Are you able to tell us how many of these 80 aliens are unique to Starfinder and how many are updated from Pathfinder Bestiaries?


That is an interesting question Opsylum.

I wonder how many actual 0HD races will be in this book, not including the ones that have optional rules as 0HD races.


1 person marked this as a favorite.

Other of the things I really want to known is how much these creatures are going to be influenced by technology.

Of course, my greatest question about this book is... Are we going to have 5 futuristic true dragons in this one? That would be awesome! I would call them cyber, nano, toxic, energy, and either nuclear or digital. Dragons that where born from the union between their souls and technology.

Ok... I will refrain from making this huge assumptions...


PF already possesses space dragons for all your space dragon needs.

Silver Crusade

2 people marked this as a favorite.
Pathfinder Companion, Starfinder Adventure Path, Starfinder Roleplaying Game, Starfinder Society Subscriber; Pathfinder Roleplaying Game Superscriber

I require space Linnorms.


1 person marked this as a favorite.
Milo v3 wrote:
PF already possesses space dragons for all your space dragon needs.

No we don't! XD

Space dragons? I was talking about futuristic/technological dragons, and not about dragons from space. That's already covered, as you said.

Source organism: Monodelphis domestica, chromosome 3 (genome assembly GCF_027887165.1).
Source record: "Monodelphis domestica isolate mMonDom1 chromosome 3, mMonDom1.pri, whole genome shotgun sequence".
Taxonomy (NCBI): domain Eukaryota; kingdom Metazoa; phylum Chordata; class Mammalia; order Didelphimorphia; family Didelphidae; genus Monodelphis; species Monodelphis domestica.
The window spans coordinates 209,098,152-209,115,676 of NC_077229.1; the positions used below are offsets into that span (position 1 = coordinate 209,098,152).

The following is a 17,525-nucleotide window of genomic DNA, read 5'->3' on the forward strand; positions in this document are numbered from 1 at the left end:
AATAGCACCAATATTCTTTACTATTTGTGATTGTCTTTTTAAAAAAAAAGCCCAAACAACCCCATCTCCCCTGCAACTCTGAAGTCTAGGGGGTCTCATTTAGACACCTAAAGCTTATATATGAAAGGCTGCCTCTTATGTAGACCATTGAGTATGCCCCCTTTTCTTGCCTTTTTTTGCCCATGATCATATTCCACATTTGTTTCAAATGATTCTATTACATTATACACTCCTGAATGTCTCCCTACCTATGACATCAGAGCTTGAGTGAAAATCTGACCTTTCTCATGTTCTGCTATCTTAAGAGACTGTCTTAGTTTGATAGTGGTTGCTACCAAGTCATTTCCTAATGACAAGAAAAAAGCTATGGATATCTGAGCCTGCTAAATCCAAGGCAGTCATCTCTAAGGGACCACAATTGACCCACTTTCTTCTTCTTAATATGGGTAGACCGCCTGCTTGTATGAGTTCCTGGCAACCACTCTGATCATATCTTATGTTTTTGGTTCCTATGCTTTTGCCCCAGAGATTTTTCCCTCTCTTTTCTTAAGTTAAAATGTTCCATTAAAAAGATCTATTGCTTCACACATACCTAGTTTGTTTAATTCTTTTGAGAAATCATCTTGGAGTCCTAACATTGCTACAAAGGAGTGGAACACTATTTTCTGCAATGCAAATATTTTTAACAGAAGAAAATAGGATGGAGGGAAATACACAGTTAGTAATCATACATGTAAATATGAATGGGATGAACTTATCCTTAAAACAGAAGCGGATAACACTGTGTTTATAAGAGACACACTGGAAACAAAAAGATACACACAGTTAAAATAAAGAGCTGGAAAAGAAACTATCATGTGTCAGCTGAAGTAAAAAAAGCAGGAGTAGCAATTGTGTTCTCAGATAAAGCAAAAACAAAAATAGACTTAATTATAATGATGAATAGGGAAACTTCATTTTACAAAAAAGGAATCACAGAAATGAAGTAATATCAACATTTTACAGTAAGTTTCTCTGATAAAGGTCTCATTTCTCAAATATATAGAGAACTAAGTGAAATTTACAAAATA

I know Starfinder sounds as "Pathfinder on Space", but it's far more than simple "we got a spaceship", its more like "everyone has a spaceship and laser guns". So, its far more about technology and "futuristic adventures" than about space alone.

That's why I require futuristic dragons!

And space Linnorms followed by robot Linnorms. *o*


2 people marked this as a favorite.
The Gold Sovereign wrote:

Space dragons? I was talking about futuristic/technological dragons, and not about dragons from space. That's already covered, as you said.

I know Starfinder sounds as "Pathfinder on Space", but it's far more than simple "we got a spaceship", its more like "everyone has a spaceship and laser guns". So, its far more about technology and "futuristic adventures" than about space alone.

That's why I require futuristic dragons!

Who doesn't want a dragon with a laser breath weapon?

That said, I really just want dragons I can fight with starships. It's hard to argue with laser breath, though.

Cheers!
Landon


Pathfinder Companion, Rulebook, Starfinder Adventure Path, Starfinder Roleplaying Game Subscriber
Landon Winkler wrote:
The Gold Sovereign wrote:

Space dragons? I was talking about futuristic/technological dragons, and not about dragons from space. That's already covered, as you said.

I know Starfinder sounds as "Pathfinder on Space", but it's far more than simple "we got a spaceship", its more like "everyone has a spaceship and laser guns". So, its far more about technology and "futuristic adventures" than about space alone.

That's why I require futuristic dragons!

Who doesn't want a dragon with a laser breath weapon?

That said, I really just want dragons I can fight with starships. It's hard to argue with laser breath, though.

Cheers!
Landon

I've personally always viewed the solar dragon as having a laser breath weapon myself...


3 people marked this as a favorite.
Pathfinder Rulebook Subscriber
Luthorne wrote:
Landon Winkler wrote:
The Gold Sovereign wrote:

Space dragons? I was talking about futuristic/technological dragons, and not about dragons from space. That's already covered, as you said.

I know Starfinder sounds as "Pathfinder on Space", but it's far more than simple "we got a spaceship", its more like "everyone has a spaceship and laser guns". So, its far more about technology and "futuristic adventures" than about space alone.